“However, it must be safe to travel and I do believe Covid-19 testing will be the key component so that travelers and flight crews feel safe to do so. It’s really amazing to see Prenetics playing such a major role on an international front to help to get lives back to normal,” added Riady, one of Prenetics’ earliest investors..
The BMJ, a weekly peer-reviewed medical journal, said 78 per cent of Covid-19 patients might be asymptomatic, citing China’s National Health Commission in an April 2 report, underscoring the importance of testing as governments lift lockdowns.
Prenetics leapt to international attention on May 8, when it announced it had struck a deal with the Premier League to test players. As of Sunday, it had detected eight players and staff who were positive for Covid-19, all them asymptomatic and now in self isolation.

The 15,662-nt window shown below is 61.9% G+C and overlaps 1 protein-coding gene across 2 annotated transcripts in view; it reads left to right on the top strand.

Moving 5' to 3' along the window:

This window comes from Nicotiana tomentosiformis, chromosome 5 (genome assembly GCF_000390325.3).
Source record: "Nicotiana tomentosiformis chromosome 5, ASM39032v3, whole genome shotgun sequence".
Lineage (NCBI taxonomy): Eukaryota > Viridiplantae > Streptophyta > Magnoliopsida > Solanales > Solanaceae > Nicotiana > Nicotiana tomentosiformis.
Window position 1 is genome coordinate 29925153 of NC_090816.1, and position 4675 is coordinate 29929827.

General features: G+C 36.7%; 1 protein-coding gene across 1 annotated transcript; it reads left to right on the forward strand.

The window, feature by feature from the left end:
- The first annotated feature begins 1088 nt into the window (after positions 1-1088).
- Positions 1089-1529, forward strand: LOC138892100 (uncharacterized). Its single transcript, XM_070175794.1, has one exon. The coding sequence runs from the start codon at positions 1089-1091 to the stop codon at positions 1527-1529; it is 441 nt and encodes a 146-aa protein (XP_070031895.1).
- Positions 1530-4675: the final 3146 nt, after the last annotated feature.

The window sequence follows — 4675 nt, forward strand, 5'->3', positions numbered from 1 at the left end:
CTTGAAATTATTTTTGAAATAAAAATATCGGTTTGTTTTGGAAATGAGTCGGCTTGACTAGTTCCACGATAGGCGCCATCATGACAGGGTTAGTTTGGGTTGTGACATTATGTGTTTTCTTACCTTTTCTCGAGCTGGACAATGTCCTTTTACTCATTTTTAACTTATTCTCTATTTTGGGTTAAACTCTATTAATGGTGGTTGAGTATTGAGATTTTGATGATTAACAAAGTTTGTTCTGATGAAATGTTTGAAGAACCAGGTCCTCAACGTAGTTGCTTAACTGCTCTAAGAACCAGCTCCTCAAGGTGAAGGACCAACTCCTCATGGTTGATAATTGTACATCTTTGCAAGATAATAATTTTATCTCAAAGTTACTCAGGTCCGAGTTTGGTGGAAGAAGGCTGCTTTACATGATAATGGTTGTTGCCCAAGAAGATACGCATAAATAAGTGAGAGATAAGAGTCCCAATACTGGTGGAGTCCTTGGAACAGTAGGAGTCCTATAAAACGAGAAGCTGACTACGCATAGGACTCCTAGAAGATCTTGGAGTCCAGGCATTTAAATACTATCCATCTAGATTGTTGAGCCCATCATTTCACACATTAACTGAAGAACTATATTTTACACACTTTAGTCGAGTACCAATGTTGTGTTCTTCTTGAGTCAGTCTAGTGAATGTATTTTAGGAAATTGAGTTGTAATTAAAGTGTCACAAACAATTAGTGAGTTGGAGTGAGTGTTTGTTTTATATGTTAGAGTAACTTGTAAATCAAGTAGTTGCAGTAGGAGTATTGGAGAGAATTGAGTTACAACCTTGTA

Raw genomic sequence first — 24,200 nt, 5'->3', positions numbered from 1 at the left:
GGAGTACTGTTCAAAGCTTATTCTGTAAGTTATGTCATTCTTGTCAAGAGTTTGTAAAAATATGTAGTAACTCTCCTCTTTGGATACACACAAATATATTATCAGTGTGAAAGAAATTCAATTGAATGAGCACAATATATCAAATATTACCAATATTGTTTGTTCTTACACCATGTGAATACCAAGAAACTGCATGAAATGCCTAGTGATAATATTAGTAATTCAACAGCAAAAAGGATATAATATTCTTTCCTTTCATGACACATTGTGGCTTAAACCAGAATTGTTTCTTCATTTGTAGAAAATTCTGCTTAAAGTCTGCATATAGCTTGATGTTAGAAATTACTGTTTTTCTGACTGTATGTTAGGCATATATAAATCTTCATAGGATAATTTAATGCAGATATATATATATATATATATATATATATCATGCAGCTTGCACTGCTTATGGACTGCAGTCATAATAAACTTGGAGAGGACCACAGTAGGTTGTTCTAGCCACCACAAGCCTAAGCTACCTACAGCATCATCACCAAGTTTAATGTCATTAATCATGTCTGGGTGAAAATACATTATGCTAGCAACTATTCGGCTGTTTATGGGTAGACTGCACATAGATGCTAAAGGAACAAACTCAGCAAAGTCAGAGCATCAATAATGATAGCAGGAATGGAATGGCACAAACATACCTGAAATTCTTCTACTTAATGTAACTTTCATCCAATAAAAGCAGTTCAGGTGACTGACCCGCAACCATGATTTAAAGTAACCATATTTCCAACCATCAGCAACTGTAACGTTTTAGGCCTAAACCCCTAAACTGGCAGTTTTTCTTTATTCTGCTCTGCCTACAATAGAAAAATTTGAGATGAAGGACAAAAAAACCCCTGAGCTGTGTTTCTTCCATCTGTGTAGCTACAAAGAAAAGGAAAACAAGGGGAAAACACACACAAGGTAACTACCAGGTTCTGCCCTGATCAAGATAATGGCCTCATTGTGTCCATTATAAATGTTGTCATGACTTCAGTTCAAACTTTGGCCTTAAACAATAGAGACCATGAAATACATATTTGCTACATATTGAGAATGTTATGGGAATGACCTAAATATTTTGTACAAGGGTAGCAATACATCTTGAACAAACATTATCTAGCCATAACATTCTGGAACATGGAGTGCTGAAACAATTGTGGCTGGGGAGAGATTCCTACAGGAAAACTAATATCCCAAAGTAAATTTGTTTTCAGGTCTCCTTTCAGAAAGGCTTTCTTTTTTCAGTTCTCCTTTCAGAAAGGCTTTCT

“As we begin to open up the economy and the borders, testing will become even more crucial,” said Yeung, an erstwhile venture capitalist and former CEO of Groupon East Asia.
Prenetics, backed by funds affiliated with China’s Alibaba Group Holding, PingAn Insurance Group and Indonesia’s Lippo Group, is working on the logistics of testing airport personnel, as well as providing test kits for passengers. “We’ve been discussing with a few major airlines and we’re close to signing some major agreements … to provide testing for their flight attendants, ground crew and pilots,” he said.
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Hong Kong is studying using an electronic health certificate that could exempt residents from quarantine when they visit Macau and Guangdong, Professor Sophia Chan Siu-chee, the city’s health minister, said on May 16.
A negative Covid-19 test result would be an important component of this certificate. “If that does become a reality, then I think we will play a role to help individuals with an easy solution to get tested, so that you are able to provide a negative result that allows you to depart Hong Kong safely,” Yeung said.